What a town, Santa Monica. Simple pleasures, but done very right.
I found out from the essential What‚Äôs Up Westside column of our Daily Press that they were having a concert last week on the lawn of my local library in Ocean Park, so I took a stroll down.
It was a delight, listening to an hour‚Äôs worth of country and folk songs well-sung and well-fiddled, relaxing in the bright summer sun. No one in the audience seemed to mind being out in it because a cool ocean breeze kept it just right the whole time.
I was pretty sure this little show would be worth the walk. It featured Fur Dixon on guitar and voice, and Brantley Kearns fiddlin‚Äô and sometimes singin‚Äô. Fur was one of those respected local musicians who I just kept missing over the years, for no good reason. I thought I might have seen her as part of the early ‚Äò80s Screamin‚Äô Sirens all-girl punkabilly group who played all the Hollywood dives, but she told me she was in that band “for only about five minutes.” (She was also briefly in the Cramps, for one European tour in ‚Äô86.)
She had spent 10 years performing with her partner Steve Werner, but they recently split. I read high praise for their harmonies and yodeling, so I was regretting that I just missed out on that. But I fell in love that afternoon with Fur‚Äôs expressive voice and authentic delivery, and when I had a chance later to listen to the two CDs she handed me, one just her and one with Steve, I far preferred hearing her alone. So I didn‚Äôt miss out, after all.
McCabe and Mr. Kearns
Brantley I knew. Hugely respected by musicians, he‚Äôs been a fixture on the L.A. music scene for nearly 40 years. He‚Äôs fiddled, sung and played mandolin for legends, but he jokes about the feast or famine swings by calling himself “the king of the $60 gig” at your local VFW. (Or library.) He‚Äôs an actor as well, who played the funky fiddle man in “McCabe & Mrs. Miller.” He‚Äôs the kind of sagacious player who gets the point across with the fewest notes possible; think Carter Family, not Brad Paisley. And he has a voice to match, that high (or low) lonesome moan that sends you back a hundred years. I‚Äôve gone to shows just on the rumor that Brantley Kearns might play. I was going to warn you that you might need to know a bit about folk, hillbilly and country music to really appreciate his playing, but then I remembered that my young friend William dropped by, on my recommendation, and he totally got it.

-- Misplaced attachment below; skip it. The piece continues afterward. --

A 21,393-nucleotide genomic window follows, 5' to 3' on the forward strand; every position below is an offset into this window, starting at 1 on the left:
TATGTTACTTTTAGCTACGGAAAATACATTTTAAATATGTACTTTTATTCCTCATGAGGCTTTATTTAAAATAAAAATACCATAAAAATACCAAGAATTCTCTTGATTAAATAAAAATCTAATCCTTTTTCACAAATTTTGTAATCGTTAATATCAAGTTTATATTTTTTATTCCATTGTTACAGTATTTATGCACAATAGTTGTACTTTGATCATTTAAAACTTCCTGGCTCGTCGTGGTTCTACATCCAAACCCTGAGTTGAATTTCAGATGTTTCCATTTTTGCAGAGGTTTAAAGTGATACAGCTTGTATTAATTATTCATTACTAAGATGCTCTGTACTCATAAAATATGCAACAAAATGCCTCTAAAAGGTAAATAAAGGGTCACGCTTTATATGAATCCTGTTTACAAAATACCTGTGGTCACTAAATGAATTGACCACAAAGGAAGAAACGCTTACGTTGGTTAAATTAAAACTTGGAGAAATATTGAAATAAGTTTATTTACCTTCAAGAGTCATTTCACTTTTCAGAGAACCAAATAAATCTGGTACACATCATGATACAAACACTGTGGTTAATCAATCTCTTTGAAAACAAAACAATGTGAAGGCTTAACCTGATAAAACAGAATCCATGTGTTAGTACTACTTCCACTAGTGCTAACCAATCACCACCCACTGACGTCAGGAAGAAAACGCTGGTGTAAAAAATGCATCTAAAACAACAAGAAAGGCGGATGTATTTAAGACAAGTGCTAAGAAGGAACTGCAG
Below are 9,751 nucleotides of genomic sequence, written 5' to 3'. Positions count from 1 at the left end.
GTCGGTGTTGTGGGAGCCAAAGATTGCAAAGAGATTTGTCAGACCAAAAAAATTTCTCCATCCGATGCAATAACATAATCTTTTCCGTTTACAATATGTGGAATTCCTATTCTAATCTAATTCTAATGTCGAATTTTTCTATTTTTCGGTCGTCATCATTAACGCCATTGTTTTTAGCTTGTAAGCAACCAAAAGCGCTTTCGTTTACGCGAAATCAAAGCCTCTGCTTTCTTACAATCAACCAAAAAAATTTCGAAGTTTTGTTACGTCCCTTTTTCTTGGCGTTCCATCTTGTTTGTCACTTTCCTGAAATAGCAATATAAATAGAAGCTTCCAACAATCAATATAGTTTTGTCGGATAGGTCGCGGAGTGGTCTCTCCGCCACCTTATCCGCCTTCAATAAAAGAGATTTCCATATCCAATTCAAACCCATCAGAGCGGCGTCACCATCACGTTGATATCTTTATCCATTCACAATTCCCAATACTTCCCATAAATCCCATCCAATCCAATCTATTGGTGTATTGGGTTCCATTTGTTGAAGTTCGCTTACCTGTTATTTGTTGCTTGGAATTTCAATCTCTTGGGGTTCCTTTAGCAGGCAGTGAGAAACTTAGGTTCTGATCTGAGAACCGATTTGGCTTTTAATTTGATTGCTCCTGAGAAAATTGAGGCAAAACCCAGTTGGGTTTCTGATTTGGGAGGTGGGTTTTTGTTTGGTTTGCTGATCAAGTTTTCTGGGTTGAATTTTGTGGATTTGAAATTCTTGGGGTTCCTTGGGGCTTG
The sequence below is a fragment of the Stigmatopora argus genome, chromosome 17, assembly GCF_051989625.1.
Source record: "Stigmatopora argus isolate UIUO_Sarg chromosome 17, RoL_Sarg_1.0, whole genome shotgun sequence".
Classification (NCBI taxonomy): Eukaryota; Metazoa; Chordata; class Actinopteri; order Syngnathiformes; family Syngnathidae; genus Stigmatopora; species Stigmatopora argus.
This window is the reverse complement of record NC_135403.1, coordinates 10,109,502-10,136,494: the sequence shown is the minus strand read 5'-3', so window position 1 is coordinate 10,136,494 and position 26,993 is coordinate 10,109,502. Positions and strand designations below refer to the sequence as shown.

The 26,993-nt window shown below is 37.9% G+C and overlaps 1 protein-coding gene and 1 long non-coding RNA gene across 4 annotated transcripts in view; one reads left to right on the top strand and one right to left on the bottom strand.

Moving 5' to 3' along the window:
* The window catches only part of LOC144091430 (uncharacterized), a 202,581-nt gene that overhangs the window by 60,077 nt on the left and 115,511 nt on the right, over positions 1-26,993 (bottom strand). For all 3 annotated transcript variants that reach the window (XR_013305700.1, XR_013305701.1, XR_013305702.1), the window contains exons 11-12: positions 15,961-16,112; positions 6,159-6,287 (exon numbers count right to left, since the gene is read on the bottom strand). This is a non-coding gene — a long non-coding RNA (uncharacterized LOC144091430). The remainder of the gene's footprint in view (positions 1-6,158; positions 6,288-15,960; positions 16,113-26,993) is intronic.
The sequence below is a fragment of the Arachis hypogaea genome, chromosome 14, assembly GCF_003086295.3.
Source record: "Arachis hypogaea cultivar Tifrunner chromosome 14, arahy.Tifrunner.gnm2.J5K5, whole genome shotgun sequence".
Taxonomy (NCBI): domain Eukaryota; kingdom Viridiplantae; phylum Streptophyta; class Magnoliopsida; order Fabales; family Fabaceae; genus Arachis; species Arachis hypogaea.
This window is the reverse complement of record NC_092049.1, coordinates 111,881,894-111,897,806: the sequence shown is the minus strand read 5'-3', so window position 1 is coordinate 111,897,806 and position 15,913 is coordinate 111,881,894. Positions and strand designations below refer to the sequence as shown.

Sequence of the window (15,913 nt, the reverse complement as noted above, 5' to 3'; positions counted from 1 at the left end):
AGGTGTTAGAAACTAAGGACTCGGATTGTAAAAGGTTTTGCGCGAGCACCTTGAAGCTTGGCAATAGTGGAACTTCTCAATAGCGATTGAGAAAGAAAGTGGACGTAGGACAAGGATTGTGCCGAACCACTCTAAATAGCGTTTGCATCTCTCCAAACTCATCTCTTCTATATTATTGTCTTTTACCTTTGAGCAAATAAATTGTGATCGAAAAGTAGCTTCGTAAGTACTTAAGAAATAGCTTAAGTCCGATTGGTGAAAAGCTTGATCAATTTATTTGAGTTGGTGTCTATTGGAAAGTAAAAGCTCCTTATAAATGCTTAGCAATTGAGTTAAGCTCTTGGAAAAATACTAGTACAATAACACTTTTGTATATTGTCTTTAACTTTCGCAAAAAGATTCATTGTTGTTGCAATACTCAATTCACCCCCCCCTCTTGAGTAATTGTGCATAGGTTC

Show over, I headed south down Main Street to my bank. I‚Äôve been with Wells Fargo for a long time, and at that branch since it was built. It‚Äôs never a chore to have to go there; in fact, I look forward to it. I know I‚Äôm not only going to get serious parking assistance in the small lot, if I need it (if I‚Äôm driving), from Charles, but also a genuine big friendly greeting, and who knows what else.
Charles might show me his latest postcard acquisition, proudly displayed on his umbrella-shaded podium just next to the bank entrance. They‚Äôre all from “my clients,” all with a story attached, if you‚Äôd like to hear it. But Charles never forces anything on anyone, and picks up keenly on signals.
I might mention something in the news I think he‚Äôd be interested in, or he might do the same for me. And possibly pose some philosophical pondering that came out of it. But whether we just exchange smiles and a hello or chat for a few minutes, he never takes his eyes off his kingdom, and will apologetically, but quickly, excuse himself mid-sentence the moment he thinks he‚Äôs needed.
When I go inside I know I‚Äôll get at least two more warm greetings. I will be asked several times if I would like a bottle of water (on a table out front) or a cup of coffee/mocha/espresso or tea from the machine on the back wall. It‚Äôs a good thing I usually do want a water and a coffee, because I would hate to disappoint them.
What, you like surly?
The tellers always greet you with a smile, and are a little chatty. Many times they‚Äôll say something personal that shows they remember me, and I don‚Äôt go in that often. I like that. It‚Äôs obvious some of it is from their official script, but that‚Äôs OK. It shows me that Wells Fargo considers that a part of their business model. If every business treated you this way, all the time, don‚Äôt you think life would be a little sunnier?
On this particular day, I hit the jackpot. As I headed out I stopped to chat with Charles and for some reason something led me to mention Randy‚Äôs Donuts, the iconic L.A. landmark near LAX with their huge doughnut-shaped sign. I told him they have the best chocolate doughnuts in the universe and their apple fritters are a close second, and his eyes opened wide.
“We‚Äôve got some in the back,” Charles told me excitedly. “Randy‚Äôs! May I get you one?” No, I declined politely, I don‚Äôt want you to swipe a doughnut for me, but thanks.
“No, really, they‚Äôre going to be tossed soon,” he insisted. “I already said I was going to rescue them.
“Charles,” said Charles, leaning in a little and lowering his voice, “I‚Äôm pretty sure there‚Äôs an apple fritter.”
So I headed back home with a water bottle in one back pocket and a couple of cherished CDs in the other, a mocha in one hand and a Randy‚Äôs apple fritter in the other, and with echoes of that great live music swimming in my head, breathed in another gorgeous day at the beach. All that just from going to the library and the bank.
And I couldn‚Äôt help thinking, is this a great town, or what?
Coming soon: “How I Learned to Stop Worrying and Love the Bomb” ‚Ä¶ er, I mean, love “Chain Reaction” (save our art!), and the barbershop you should be going to.
Charles Andrews has lived in Santa Monica for 27 years and wouldn‚Äôt live anywhere else in the world. Really. You can reach him at firstname.lastname@example.org.